On this day in 1742, George Robert Twelves Hewes is born in Boston. He would later become one of the last survivors of the Boston Tea Party.
One historian describes Hewes: He was “as much a rank-and-file participant in the political events and the war as historians have found.” He didn’t belong to any particular organization. He owned no property. He was not an officer in the military. He held no other public position. He struggled and was poor for most of his life. And yet, without people like Hewes, the Revolution surely would have floundered.
Hewes was living as a shoemaker in Boston in the years before the Revolution. When British soldiers arrived and began their de facto occupation of the city, he soon found himself involved in some pivotal pre-war events.
You may recall that the Boston massacre was sparked when a British soldier failed to pay a barber for his services. Hewes was in the crowd that day, likely feeling sympathetic because he’d recently been in a similar situation: A soldier had failed to pay Hewes for work that had been done on his shoes. During the Boston massacre, one of the men killed, James Caldwell, apparently fell into Hewes’s arms.
Hewes was present at the Boston Tea Party. One blacksmith recounted the men who were sent to destroy the tea that day: “It was proposed that young men, not much known in town and not liable to be easily recognized should lead in the business.” He stated that “most of the persons selected for the occasion were apprentices and journeymen.” Hewes was one of these men. And he was appointed boatswain for one of the ships that night.
As fate would have it, Hewes was one of the primary players in one last event in Boston. In 1774, he attempted to stop a much-hated British customs officer who was threatening to strike a child. John Malcolm was very angry that Hewes had dared to intervene. Wasn’t Hewes a mere shoemaker—a man of lower standing? He struck out at Hewes, as one newspaper later reported: “Malcolm struck [Hewes], and wounded him deeply on the forehead, so that Mr. Hewes for some time lost his senses.” After he’d recovered a bit, Hewes obtained a warrant for Malcolm’s arrest. Unfortunately, a mob went after Malcolm and inflicted their own version of justice: Malcolm was tarred and feathered. Then he was threatened with hanging, unless he apologized for his behavior and gave up his customs commission. Malcolm agreed.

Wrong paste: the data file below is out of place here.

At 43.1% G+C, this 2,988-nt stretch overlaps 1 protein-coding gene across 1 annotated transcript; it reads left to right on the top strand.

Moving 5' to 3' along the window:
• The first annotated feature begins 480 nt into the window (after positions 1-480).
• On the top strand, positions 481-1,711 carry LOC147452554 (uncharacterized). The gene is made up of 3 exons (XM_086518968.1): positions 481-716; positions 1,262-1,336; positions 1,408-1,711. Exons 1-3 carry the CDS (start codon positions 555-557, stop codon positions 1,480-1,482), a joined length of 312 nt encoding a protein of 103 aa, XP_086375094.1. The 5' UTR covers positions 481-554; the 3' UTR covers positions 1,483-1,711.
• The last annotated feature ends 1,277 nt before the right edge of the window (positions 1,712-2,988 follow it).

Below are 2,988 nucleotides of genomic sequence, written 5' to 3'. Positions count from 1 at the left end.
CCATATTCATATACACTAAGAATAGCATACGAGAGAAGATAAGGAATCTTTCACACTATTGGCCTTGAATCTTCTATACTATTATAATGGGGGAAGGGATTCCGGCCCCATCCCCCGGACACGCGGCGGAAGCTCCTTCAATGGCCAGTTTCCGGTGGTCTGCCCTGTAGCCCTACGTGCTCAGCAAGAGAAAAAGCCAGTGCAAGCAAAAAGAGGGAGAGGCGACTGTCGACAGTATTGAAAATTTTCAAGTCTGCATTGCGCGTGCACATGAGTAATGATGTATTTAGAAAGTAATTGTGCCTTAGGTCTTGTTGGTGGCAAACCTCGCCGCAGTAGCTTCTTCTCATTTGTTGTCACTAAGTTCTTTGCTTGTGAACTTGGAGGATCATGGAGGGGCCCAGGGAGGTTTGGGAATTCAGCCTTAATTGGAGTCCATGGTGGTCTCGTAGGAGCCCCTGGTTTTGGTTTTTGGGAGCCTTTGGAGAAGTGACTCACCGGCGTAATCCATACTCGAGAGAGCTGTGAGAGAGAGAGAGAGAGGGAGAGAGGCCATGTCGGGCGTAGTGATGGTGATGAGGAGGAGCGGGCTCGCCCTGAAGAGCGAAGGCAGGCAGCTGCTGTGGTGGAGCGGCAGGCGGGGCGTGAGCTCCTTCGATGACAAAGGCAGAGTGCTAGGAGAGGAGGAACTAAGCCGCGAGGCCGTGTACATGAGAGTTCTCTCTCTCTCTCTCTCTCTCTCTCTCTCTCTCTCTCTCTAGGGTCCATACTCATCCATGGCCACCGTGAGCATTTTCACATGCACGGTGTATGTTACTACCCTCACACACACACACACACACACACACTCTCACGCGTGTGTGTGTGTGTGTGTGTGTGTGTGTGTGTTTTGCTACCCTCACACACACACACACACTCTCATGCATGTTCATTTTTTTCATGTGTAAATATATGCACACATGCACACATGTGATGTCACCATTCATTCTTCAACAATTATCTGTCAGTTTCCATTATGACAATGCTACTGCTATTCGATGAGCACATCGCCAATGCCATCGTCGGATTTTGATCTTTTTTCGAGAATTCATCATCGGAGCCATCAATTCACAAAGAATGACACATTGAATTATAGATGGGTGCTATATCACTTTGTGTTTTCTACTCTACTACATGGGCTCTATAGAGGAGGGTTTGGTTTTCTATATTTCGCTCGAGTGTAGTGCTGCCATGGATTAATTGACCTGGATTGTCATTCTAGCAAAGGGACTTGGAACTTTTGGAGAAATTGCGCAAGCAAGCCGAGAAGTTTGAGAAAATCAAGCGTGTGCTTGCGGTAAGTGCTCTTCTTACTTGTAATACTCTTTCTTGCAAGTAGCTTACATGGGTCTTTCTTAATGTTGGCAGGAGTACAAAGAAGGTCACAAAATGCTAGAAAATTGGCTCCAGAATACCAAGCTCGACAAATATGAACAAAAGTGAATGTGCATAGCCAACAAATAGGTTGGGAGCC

One of Hewes’s memoirs recounts a chance meeting between Malcolm and Hewes soon after Malcolm had recovered from his injuries. “‘How do you do, Mr. Malcolm?’ said Hewes, very civilly, the next time he met him. ‘Your humble servant, Mr. George Robert Twelves Hewes,’ quoth he,—touching his hat genteely as he passed by. ‘Thank ye,’ thought Hewes, ‘and I am glad you have learned better manners at last.’”
Hewes served in the Revolution for a time, primarily as a privateer and as a member of the militia. Much of his life after the war is lost to history. But in the 1830s, a historian discovered Hewes, still living in obscurity in upstate New York. Hewes’s story might have been lost, but for his longevity. He lived to be 98 years old.
Alfred F. Young, George Robert Twelves Hewes (1742-1840): A Boston Shoemaker and the Memory of the American Revolution (William & Mary Quarterly; 1981)
Alfred F. Young, The Shoemaker and the Tea Party: Memory and the American Revolution (2001)
Caleb Arnold Wall, The historic Boston Tea Party of December 16, 1773 (1896)
Hezekiah Niles, et al., Niles’ Weekly Register (September 7, 1833) (see note about George R.T. Hewes)
Nathaniel Philbrick, Bunker Hill: A City, A Siege, A Revolution (2013)
The Pennsylvania Gazette (February 9, 1774) (excerpt reprinted HERE)